I checked myself into psychotherapy at the age of 21. However, in hindsight, I didn’t see benefits of psychotherapy seriously until my third year into it. That was because I went into my sessions with the Mr Know It all attitude:
‘Yeah, I’ve read the research behind it. I know my issues.’
However, intellectualising and/ or verbalising your issues are one thing, but processing and grieving through them is a whole other ball game.
Now, if you’re wondering if you are depressed and need therapy, here is a simple, helpful checklist I stole from Mark Manson’s article.
Through therapy, you’re forced ask better questions:
Here’s a catch 22: if you’re constantly desiring to better yourself, doesn’t that stem from the belief that you aren’t already good enough?
Psychotherapy can help you:
There are tons of other benefits, however, these are the main ones that helped me in my life.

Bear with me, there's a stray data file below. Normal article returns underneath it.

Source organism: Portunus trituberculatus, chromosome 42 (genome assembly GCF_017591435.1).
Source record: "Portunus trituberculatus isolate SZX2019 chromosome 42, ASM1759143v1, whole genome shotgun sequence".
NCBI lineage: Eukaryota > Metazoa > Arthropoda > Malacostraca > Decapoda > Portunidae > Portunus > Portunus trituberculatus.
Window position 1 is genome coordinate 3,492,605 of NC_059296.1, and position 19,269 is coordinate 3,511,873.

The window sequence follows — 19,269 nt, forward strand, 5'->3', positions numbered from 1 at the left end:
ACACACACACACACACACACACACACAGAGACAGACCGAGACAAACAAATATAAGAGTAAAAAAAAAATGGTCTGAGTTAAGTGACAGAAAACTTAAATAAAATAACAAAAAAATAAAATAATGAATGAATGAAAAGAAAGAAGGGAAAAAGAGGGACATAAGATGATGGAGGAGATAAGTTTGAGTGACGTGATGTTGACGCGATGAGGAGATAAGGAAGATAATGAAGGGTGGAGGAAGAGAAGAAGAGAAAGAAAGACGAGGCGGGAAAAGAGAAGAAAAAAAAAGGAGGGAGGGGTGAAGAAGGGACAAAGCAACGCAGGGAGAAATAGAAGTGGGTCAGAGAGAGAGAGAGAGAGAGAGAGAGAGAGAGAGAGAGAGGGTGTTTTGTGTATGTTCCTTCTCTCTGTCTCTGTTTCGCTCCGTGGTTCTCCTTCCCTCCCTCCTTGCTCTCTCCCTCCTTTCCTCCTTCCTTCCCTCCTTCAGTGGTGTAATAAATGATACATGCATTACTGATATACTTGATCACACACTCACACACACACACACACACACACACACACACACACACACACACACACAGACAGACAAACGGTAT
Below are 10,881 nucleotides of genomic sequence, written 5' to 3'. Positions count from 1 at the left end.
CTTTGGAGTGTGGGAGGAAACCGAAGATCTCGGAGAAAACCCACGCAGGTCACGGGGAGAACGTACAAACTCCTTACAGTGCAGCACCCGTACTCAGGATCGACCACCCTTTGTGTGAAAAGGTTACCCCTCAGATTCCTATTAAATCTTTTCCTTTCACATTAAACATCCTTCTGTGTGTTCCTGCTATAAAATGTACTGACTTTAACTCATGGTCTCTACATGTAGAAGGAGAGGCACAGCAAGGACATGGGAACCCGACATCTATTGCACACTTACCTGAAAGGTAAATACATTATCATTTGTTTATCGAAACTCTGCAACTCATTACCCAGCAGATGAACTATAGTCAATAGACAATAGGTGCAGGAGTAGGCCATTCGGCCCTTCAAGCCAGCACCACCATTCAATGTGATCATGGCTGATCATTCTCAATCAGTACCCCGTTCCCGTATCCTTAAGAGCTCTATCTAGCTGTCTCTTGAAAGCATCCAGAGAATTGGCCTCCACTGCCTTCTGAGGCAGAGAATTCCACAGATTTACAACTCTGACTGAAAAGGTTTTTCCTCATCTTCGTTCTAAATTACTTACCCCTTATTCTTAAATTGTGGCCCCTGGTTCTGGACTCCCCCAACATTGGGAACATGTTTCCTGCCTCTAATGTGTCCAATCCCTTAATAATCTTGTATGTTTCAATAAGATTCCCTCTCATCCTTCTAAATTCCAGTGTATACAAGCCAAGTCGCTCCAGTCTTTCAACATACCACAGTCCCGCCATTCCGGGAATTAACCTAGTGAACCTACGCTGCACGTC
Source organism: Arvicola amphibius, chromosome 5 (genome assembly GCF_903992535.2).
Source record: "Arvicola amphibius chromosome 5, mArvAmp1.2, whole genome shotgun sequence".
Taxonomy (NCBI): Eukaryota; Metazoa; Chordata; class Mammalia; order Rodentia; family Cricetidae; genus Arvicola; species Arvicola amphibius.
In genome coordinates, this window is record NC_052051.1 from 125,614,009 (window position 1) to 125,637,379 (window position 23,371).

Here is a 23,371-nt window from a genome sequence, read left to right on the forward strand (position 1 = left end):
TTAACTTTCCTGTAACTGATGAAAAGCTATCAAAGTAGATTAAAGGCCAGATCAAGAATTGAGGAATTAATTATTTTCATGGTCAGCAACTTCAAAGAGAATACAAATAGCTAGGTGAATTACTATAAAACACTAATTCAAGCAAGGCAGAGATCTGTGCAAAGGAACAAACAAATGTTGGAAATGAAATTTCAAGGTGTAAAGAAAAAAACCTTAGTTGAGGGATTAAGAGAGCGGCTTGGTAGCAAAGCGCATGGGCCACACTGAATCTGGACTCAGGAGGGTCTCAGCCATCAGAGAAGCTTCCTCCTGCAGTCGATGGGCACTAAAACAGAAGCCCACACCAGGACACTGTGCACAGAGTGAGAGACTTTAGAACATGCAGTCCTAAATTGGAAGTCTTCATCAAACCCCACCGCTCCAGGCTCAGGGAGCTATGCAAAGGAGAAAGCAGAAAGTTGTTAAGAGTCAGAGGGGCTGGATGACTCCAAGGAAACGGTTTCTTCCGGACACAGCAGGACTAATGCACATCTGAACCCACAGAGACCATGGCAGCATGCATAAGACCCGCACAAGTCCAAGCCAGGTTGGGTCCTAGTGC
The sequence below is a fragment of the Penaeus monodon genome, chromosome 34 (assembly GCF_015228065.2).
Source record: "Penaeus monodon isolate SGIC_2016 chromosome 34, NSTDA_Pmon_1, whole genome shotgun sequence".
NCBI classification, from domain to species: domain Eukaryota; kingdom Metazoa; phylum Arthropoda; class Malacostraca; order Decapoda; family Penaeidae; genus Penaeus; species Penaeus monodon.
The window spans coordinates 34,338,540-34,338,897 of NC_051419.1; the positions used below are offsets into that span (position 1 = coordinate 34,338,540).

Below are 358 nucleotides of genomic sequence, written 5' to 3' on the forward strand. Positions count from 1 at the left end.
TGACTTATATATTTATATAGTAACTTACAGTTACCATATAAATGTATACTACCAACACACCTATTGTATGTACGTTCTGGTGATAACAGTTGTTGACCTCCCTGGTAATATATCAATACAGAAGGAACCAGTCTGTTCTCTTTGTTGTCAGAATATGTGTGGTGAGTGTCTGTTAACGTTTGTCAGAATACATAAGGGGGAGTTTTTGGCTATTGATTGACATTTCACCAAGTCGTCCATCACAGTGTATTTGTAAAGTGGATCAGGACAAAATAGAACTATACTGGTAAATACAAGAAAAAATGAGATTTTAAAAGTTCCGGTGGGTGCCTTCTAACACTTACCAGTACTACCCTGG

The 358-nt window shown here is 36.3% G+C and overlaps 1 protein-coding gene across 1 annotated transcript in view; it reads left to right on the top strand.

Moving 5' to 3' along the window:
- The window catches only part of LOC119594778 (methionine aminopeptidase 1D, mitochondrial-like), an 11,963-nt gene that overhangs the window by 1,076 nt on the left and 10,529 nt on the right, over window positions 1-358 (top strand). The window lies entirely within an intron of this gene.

Through therapy, you start digging into your past: your emotional development and your childhood. Perhaps you always find yourself in toxic romantic relationships or get uncontrollably angry when someone criticises you on something minor, then perhaps there’s an unresolved emotion or belief there that you aren’t conscious about.
Perhaps, you had an absent father and you’ve been resentful against him for all these years. That unconscious resentment causes you to be lack in sexual confidence with the opposite sex. Maybe, you’ve avoided commitment throughout your life because your ex girlfriend broke up with you over one text message. Maybe you lack confidence in your social life because you’ve been teased and bullied growing up. There may be multiple connected reasons and our psyche doesn’t work like an algorithm… but you get the rough idea.
Starting out, I initially thought psychotherapy is a process where go in a room and cry it all out on a couch. However, I eventually found out that uncovering and working through negative emotions such as disgust, shame, anger, rage, ice cold bitterness, contempt and hatred is part of the therapeutic process as well. Psychotherapy helps you process anger and hurt in a safe environment. When you become more aware of those emotions, you are able to exert a great control over your behaviour.